The session ended with everyone completing a whole course remembering straight lines, turning points and achieving success on the contact equipment.

The Quiz
If ever you were in any doubt about the competitive nature of agility folk, set them a doggy agility quiz. Then you'll know for sure! It was not so much as a quiz as a highly scary social experiment! Put two teams of alcohol-filled competitors together and give them and open ended question like 'List all the ways to get yourself eliminated on an agility course?' and you'll be amazed at what you get!

Our team took the question very seriously and listed over 20 very valid points, discussing in great detail whether 'pooing' and 'weeing' in the ring are two separate E'able offences or just one? Jo's daughter, Matilda (14) who is not an agility bod took a less serious view. She had only three answers and strangely enough they didn't correspond to any answers on either team. They were:-

  1. Running a course with a cat

  2. Running naked

  3. Running a course naked & with a cat!

Maybe we agility folk take life too seriously!


again Jo made us think about how our body positioning had an impacted on what our dogs saw and where we were directing them. We looked at reliable weave pole entries from a variety of angles and distance.

The camp ended with everyone successfully completely a course, implementing all our newly acquired talent.

We left the camp full of confidence and ready for whatever those judges might set us. However tricky some courses may have seemed to us in the past, we now would look at them in a different and more informed way. Now, we have the knowledge and motivation to help our dogs succeed.

Since leaving camp we have heard of many great achievements from other campers with numerous wins and many 2nd and 3rd placed trophies as well high places in some difficult classes.

Now, apart from the superb training , what one other thing stick in all our minds when remembering the camp. Could it be:-

  • The strange little jigs Jo would do to demonstrate bad handling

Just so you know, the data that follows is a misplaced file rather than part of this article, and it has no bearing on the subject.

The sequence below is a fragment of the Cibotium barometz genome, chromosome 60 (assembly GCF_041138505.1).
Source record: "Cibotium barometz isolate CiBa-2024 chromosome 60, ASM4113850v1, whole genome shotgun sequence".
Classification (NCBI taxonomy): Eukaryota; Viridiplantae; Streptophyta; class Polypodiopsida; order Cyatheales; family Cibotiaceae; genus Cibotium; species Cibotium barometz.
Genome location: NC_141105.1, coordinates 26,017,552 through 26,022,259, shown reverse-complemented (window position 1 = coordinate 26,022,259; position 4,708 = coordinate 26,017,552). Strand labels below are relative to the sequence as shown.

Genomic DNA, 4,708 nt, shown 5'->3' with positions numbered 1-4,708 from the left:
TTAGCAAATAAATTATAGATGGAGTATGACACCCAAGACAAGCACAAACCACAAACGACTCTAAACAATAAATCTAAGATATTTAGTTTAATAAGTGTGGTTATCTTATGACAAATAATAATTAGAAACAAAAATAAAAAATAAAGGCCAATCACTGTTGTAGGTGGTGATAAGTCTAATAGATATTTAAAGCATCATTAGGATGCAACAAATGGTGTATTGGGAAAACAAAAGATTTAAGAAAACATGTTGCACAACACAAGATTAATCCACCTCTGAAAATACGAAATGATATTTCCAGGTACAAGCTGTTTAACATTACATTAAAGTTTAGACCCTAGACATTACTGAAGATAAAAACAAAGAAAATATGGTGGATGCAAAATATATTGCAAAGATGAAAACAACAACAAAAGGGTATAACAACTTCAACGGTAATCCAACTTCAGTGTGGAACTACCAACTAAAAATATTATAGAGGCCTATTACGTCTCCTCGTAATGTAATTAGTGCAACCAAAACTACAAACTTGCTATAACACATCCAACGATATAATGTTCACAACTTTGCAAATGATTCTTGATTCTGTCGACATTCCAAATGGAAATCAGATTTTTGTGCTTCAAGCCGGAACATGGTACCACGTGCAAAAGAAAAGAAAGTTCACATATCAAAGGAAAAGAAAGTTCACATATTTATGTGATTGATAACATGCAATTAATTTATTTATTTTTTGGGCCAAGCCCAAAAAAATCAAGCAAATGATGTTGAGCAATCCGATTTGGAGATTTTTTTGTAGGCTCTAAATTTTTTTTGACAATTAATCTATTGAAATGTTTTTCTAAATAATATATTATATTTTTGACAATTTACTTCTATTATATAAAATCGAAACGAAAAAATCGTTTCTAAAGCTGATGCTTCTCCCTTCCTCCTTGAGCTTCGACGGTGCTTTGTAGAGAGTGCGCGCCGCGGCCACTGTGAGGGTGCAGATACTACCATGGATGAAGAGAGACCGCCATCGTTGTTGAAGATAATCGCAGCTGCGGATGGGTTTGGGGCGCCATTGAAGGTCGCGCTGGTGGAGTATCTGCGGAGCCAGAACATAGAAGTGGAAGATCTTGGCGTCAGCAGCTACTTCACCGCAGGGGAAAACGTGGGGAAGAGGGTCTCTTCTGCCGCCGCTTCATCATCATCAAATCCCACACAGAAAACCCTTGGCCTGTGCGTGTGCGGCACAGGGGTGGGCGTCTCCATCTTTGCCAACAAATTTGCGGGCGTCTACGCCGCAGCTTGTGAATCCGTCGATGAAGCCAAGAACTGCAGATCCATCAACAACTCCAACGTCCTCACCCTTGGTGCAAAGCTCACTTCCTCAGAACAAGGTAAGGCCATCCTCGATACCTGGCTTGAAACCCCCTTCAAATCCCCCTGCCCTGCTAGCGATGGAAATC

• Jo bursting into song to highlight your mistakes

  • Carol having to adapt her menu for the fussiest of eaters like somebody requesting nothing green or remotely foreign on the menu!

No, it was none of the above.

It was, of course, the rain! It showered during the distance handling demo. There was a deluge during jumping lesson on Tuesday, and it absolutely hammered down on the contact workshop the next day. Finally it drizzled on us on Thursday. It is amazing how many handlers and dogs could huddle into a gazebo! That was, of course, before the gazebo broke due to hurricane Crazymaesy passing over Faringdon! Unfortunately, the eye of this storm didn't materialise as the wind and rain persisted for the full three days! One of our lasting memories will be of Jo doggedly standing in the middle of the course, soaked to the skin with a very damp towel around her shoulders. And for that, if nothing else we salute you, Jo Fraser 'dog trainer extraordinaire!'

Thank you Jo, Carol, Matilda and Max for all your hard work and for making the camp such a success. Not only did we all leave with more knowledge and confidence but, we also left with a few more friends.

Book us in for the next one, please.

Addendum from Jo Fraser...
Oh my goodness. How wet is wet? Crazymaesy Camp put up with hurricanes, tornadoes, whirlwinds and, at one point, I am sure a Tsunami came crashing through. Did this stop all of you from completing the exercises. No! You are all mad and thoroughly enjoyable to work with. Not once did the smiles leave your faces, and I will remember forever how many people it takes to hold down a gazebo. You all ran your dogs with conviction, and you all managed to consume lots of food and alcohol.

Did we have fun? Yes we did - and how that could be when we were all wearing lifejackets to stay afloat I will never know. How you even heard any advice I gave, good or bad, above the roar of the wind is a mystery. Perhaps thatís why you all smiled so much... to keep the idiot (me) happy.

Thank you for making the camp so much fun because thatís what agility is about, fun. Congratulations to all of you who have had such good results since. Itís all down to your hard work and commitment to making it enjoyable for your dogs.

I look forward to the next one, come rain or shine. I know it won't dampen your enthusiasm.

Jo Fraser trains dogs and their owners for competition at an organic farm between Oxford and Swindon. She caters for all grades and will encourage you to find the best way to handle for you and your dog. If you need a winter MOT or are interested in training for your club, please email Jo on jo@crazymaesy.co.uk. or ring m. 07530 984108.

Author credits...
Jenny Gibson
lives in North Wiltshire with her family and three completing collie crosses - two Irish rescues and her youngest a Skipperkee/collie X who started completing at KC shows in September. Her daughter, Hannah 14, also competes running one of their less enthusiastic collies or borrowing Jo Frazer's dog Fats to run.

They have been training regularly with Jo for a couple of years.

Jackie Atkins is the proud owner of two super border collies, Gael and Tag. Running a small business from home, she finds agility a perfect tonic to de-stress from the working week. Currently she am working up the grades with the help of her two daughters Lucy who has competed successfully this year and Holly an eager nine year old who patiently walks courses, queues, films all their runs and occasionally, if the nerves are getting the better of jackie, sings a soothing song!

Photos: Mel Taylor www.meltaylorphotography.co.uk

Publisher 05/10/10